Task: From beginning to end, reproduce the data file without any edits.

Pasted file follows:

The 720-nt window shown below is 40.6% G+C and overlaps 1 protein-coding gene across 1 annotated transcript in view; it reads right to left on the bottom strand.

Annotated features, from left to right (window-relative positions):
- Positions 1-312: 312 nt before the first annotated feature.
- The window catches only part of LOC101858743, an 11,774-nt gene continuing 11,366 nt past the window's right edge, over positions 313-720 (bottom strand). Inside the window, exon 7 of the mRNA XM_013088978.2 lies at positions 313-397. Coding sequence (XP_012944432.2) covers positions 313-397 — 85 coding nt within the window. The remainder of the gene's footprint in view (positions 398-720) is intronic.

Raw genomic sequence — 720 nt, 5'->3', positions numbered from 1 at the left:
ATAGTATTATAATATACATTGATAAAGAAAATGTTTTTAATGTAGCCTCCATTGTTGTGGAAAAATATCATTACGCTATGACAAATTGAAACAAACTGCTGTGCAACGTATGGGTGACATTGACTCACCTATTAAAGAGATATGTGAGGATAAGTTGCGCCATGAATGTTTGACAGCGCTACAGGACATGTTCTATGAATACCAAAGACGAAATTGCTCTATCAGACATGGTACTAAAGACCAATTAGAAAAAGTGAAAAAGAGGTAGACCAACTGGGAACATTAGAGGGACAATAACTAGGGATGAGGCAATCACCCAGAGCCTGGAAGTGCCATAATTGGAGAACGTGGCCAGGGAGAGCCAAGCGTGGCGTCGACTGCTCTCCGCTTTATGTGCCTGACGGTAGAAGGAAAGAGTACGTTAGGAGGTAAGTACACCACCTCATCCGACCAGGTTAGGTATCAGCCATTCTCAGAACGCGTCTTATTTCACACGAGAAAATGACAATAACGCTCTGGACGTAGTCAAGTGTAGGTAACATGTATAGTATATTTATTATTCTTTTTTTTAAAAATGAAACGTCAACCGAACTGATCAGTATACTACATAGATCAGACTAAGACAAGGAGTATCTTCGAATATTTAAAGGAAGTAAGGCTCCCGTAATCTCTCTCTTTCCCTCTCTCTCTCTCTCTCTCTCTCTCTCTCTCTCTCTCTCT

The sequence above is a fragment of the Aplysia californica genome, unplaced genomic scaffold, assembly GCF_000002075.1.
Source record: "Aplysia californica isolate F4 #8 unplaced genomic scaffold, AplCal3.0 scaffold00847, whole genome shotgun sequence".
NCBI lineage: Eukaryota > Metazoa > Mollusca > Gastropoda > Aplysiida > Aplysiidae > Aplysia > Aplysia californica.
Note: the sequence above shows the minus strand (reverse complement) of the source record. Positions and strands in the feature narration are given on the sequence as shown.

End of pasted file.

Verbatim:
The 720-nt window shown below is 40.6% G+C and overlaps 1 protein-coding gene across 1 annotated transcript in view; it reads right to left on the bottom strand.

Annotated features, from left to right (window-relative positions):
- Positions 1-312: 312 nt before the first annotated feature.
- The window catches only part of LOC101858743, an 11,774-nt gene continuing 11,366 nt past the window's right edge, over positions 313-720 (bottom strand). Inside the window, exon 7 of the mRNA XM_013088978.2 lies at positions 313-397. Coding sequence (XP_012944432.2) covers positions 313-397 — 85 coding nt within the window. The remainder of the gene's footprint in view (positions 398-720) is intronic.

Raw genomic sequence — 720 nt, 5'->3', positions numbered from 1 at the left:
ATAGTATTATAATATACATTGATAAAGAAAATGTTTTTAATGTAGCCTCCATTGTTGTGGAAAAATATCATTACGCTATGACAAATTGAAACAAACTGCTGTGCAACGTATGGGTGACATTGACTCACCTATTAAAGAGATATGTGAGGATAAGTTGCGCCATGAATGTTTGACAGCGCTACAGGACATGTTCTATGAATACCAAAGACGAAATTGCTCTATCAGACATGGTACTAAAGACCAATTAGAAAAAGTGAAAAAGAGGTAGACCAACTGGGAACATTAGAGGGACAATAACTAGGGATGAGGCAATCACCCAGAGCCTGGAAGTGCCATAATTGGAGAACGTGGCCAGGGAGAGCCAAGCGTGGCGTCGACTGCTCTCCGCTTTATGTGCCTGACGGTAGAAGGAAAGAGTACGTTAGGAGGTAAGTACACCACCTCATCCGACCAGGTTAGGTATCAGCCATTCTCAGAACGCGTCTTATTTCACACGAGAAAATGACAATAACGCTCTGGACGTAGTCAAGTGTAGGTAACATGTATAGTATATTTATTATTCTTTTTTTTAAAAATGAAACGTCAACCGAACTGATCAGTATACTACATAGATCAGACTAAGACAAGGAGTATCTTCGAATATTTAAAGGAAGTAAGGCTCCCGTAATCTCTCTCTTTCCCTCTCTCTCTCTCTCTCTCTCTCTCTCTCTCTCTCTCTCT

The sequence above is a fragment of the Aplysia californica genome, unplaced genomic scaffold, assembly GCF_000002075.1.
Source record: "Aplysia californica isolate F4 #8 unplaced genomic scaffold, AplCal3.0 scaffold00847, whole genome shotgun sequence".
NCBI lineage: Eukaryota > Metazoa > Mollusca > Gastropoda > Aplysiida > Aplysiidae > Aplysia > Aplysia californica.
Note: the sequence above shows the minus strand (reverse complement) of the source record. Positions and strands in the feature narration are given on the sequence as shown.